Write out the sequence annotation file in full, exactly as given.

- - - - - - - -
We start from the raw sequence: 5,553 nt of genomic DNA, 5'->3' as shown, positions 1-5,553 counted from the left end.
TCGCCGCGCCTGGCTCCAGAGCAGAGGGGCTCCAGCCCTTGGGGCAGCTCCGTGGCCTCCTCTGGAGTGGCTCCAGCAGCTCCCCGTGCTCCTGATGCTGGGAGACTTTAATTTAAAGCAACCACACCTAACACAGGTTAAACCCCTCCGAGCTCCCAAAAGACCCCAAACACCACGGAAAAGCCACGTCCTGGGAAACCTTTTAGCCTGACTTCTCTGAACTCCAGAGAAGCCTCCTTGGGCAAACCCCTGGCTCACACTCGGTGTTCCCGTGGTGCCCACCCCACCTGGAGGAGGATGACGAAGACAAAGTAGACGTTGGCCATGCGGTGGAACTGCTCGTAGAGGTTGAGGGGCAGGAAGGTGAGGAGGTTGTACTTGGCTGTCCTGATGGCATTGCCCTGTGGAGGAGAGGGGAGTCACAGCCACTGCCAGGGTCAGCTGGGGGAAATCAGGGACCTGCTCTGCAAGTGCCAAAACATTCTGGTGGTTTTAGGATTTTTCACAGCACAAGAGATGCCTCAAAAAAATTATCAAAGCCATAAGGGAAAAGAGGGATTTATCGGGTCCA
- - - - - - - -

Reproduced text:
We start from the raw sequence: 5,553 nt of genomic DNA, 5'->3' as shown, positions 1-5,553 counted from the left end.
TCGCCGCGCCTGGCTCCAGAGCAGAGGGGCTCCAGCCCTTGGGGCAGCTCCGTGGCCTCCTCTGGAGTGGCTCCAGCAGCTCCCCGTGCTCCTGATGCTGGGAGACTTTAATTTAAAGCAACCACACCTAACACAGGTTAAACCCCTCCGAGCTCCCAAAAGACCCCAAACACCACGGAAAAGCCACGTCCTGGGAAACCTTTTAGCCTGACTTCTCTGAACTCCAGAGAAGCCTCCTTGGGCAAACCCCTGGCTCACACTCGGTGTTCCCGTGGTGCCCACCCCACCTGGAGGAGGATGACGAAGACAAAGTAGACGTTGGCCATGCGGTGGAACTGCTCGTAGAGGTTGAGGGGCAGGAAGGTGAGGAGGTTGTACTTGGCTGTCCTGATGGCATTGCCCTGTGGAGGAGAGGGGAGTCACAGCCACTGCCAGGGTCAGCTGGGGGAAATCAGGGACCTGCTCTGCAAGTGCCAAAACATTCTGGTGGTTTTAGGATTTTTCACAGCACAAGAGATGCCTCAAAAAAATTATCAAAGCCATAAGGGAAAAGAGGGATTTATCGGGTCCA